Farrell believes that women can make the same salaries as men and enter "male professions" if they are willing to make the same employment choices. Accordingly, he offers practical advice to women, much of which is extremely useful.
Nevertheless, I balk whenever Farrell offers advice on how to maximize government privileges at the expense of men, who must compete at a disadvantage and pay taxes for programs that exclude them from benefits.
For example, under the heading "Get Hazard Pay Without the Hazards," Farrell tells women to enter dangerous occupations. There they can reap the same salary as men while avoiding comparable risk because employers who are compelled to hire women commonly shield them from risks.
Thus, Farrell explains, women get a "’death professions bonus’ with not much more physical risk than in everyday life."
Using the military as an example, Farrell argues that women "comprise approximately 15 percent of active-duty military personnel, and 10 percent of those deployed in Iraq." Yet women constitute approximately 2.6 percent of soldiers killed in Iraq; men constitute 97.4 percent. Indeed, "in the Marines and Air Force it’s a 100 percent chance of returning." That’s because a daughter is "much more likely to choose, or be chosen for, the military’s safer fields."
Farrell offers an explanation as to why women’s safety becomes a priority. "Whether…on an Alaskan fishing boat or in the American military, men’s protective instinct toward women, and women’s protective instinct toward themselves (and children) keeps men more disposable than women."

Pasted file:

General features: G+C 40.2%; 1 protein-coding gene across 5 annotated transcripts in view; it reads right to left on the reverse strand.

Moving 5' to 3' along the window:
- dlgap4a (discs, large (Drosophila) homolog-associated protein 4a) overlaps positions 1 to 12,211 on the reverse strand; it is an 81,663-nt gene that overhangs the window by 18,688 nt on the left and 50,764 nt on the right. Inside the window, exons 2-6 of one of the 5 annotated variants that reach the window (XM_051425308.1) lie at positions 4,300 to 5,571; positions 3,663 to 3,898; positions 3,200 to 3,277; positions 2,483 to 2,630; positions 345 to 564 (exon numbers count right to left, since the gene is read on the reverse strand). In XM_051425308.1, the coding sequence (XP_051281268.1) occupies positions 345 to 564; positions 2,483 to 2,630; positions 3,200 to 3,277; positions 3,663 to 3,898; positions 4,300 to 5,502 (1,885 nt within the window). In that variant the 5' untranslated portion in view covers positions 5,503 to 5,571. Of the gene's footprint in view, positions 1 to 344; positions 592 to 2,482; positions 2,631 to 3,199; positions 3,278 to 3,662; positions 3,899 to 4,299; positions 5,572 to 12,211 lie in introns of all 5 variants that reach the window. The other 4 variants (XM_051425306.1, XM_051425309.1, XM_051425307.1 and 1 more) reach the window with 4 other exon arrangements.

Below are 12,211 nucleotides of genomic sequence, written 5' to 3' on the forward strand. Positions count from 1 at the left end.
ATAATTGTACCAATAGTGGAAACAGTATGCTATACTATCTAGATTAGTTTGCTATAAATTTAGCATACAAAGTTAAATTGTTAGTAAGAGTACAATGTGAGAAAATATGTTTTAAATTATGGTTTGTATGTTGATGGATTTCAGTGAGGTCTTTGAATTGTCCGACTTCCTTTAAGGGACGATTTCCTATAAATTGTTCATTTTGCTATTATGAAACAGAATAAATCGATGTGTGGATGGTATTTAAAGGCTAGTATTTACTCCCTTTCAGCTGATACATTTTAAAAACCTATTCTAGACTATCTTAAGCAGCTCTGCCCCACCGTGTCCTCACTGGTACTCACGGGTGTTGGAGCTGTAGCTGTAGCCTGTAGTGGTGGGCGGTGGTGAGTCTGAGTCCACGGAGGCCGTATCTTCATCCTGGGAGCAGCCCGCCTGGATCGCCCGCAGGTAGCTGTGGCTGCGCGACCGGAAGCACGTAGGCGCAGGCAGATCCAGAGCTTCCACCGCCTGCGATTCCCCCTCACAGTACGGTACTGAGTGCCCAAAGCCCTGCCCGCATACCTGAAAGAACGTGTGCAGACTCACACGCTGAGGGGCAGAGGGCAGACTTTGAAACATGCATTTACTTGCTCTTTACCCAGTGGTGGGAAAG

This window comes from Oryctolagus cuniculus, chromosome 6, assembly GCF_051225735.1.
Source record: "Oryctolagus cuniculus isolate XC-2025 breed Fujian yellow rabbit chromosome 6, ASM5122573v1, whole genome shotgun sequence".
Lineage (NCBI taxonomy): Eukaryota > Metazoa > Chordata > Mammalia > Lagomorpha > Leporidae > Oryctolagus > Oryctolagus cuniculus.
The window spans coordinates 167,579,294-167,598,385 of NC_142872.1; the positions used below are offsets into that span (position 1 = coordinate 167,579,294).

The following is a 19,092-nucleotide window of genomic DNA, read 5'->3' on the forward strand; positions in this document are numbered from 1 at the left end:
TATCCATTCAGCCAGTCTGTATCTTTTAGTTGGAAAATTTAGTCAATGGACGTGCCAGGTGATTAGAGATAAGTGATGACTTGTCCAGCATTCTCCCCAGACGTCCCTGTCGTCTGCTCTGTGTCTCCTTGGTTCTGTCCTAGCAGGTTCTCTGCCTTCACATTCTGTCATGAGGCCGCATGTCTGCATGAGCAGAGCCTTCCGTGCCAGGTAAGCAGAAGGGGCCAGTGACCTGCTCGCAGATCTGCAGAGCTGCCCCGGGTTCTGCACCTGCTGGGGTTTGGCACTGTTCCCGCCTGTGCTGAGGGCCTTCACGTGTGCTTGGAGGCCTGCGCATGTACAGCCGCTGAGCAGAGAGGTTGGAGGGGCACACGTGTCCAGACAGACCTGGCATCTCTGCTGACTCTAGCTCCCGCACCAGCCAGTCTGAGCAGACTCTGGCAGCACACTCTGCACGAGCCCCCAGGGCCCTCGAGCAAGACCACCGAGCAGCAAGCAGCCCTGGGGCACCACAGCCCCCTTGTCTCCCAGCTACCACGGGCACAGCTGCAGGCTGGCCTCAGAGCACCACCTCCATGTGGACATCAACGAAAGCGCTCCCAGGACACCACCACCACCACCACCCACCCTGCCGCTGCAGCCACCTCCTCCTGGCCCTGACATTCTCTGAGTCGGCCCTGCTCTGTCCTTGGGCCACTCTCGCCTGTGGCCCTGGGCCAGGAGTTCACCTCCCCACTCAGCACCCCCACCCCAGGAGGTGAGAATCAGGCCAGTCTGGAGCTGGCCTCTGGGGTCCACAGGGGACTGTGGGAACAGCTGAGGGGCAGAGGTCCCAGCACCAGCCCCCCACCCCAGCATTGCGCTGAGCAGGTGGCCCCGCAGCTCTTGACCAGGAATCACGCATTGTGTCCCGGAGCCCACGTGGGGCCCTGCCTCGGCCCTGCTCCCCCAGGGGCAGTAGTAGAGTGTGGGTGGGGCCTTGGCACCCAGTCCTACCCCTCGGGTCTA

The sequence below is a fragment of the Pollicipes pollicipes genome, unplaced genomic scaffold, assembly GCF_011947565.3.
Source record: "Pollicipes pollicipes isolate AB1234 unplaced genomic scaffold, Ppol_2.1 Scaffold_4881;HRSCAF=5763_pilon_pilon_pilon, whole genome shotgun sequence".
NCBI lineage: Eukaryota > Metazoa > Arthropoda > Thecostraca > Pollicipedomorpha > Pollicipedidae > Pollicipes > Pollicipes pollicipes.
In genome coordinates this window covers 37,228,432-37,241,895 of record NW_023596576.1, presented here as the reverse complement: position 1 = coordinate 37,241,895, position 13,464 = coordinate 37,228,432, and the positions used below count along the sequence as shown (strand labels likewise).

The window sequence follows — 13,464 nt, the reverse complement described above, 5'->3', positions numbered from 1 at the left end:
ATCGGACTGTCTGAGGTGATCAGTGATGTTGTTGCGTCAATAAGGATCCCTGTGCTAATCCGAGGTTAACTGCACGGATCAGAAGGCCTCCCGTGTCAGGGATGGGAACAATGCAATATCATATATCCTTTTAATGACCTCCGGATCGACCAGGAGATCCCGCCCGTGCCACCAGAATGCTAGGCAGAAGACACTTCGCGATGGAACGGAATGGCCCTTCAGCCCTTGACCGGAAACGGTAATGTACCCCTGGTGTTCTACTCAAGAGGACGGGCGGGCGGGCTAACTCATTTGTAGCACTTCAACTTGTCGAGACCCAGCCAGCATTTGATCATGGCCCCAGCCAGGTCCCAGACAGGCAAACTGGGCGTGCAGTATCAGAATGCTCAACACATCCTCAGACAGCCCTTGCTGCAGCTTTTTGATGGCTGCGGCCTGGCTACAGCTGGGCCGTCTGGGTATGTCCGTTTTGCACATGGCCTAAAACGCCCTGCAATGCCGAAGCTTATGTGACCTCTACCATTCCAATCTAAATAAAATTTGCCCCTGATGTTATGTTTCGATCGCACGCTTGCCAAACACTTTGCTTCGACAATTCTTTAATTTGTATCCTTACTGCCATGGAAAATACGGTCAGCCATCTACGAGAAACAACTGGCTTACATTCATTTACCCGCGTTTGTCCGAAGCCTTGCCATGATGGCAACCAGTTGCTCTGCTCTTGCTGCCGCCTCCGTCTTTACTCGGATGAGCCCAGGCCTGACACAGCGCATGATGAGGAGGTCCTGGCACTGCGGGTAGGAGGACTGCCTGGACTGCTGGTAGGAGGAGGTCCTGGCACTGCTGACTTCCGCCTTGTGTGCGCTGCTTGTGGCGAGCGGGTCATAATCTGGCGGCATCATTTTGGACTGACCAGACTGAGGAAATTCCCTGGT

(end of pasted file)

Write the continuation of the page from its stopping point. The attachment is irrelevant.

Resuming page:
In short, men will assume greater risk to protect a woman co-worker. Farrell calls this male protective instinct "touching."
(Of course, many women don’t wish to be "shielded" from the job they signed on to do. Others find it offensive for policies to assume women can’t or shouldn’t work on an equal footing beside men. Such women do not wish to exploit those policies; they want to change them.)
But quite another factor underlies the situations that continue to make men "more disposable": government policy. Indeed, even private industry commonly implements preference for women’s safety out of fear of lawsuits for harms such as exposure to chemicals or other stress during pregnancy.
A government that discriminates on the basis of sex or race violates a basic principle of justice. The law must apply to every human being equally.
This is the core of my disagreement: Farrell believes in affirmative action and, so, advises women to ‘game the system’ in order to make money. I reject affirmative action and, so, seek to eliminate the system in order to make justice.
Nevertheless, "Why Men Earn More" goes on my reference shelf as a book I will quote and re-read despite disagreements.
Wendy McElroy is the editor of ifeminists.com and a research fellow for The Independent Institute in Oakland, Calif. She is the author and editor of many books and articles, including the new book, "Liberty for Women: Freedom and Feminism in the 21st Century" (Ivan R. Dee/Independent Institute, 2002). She lives with her husband in Canada.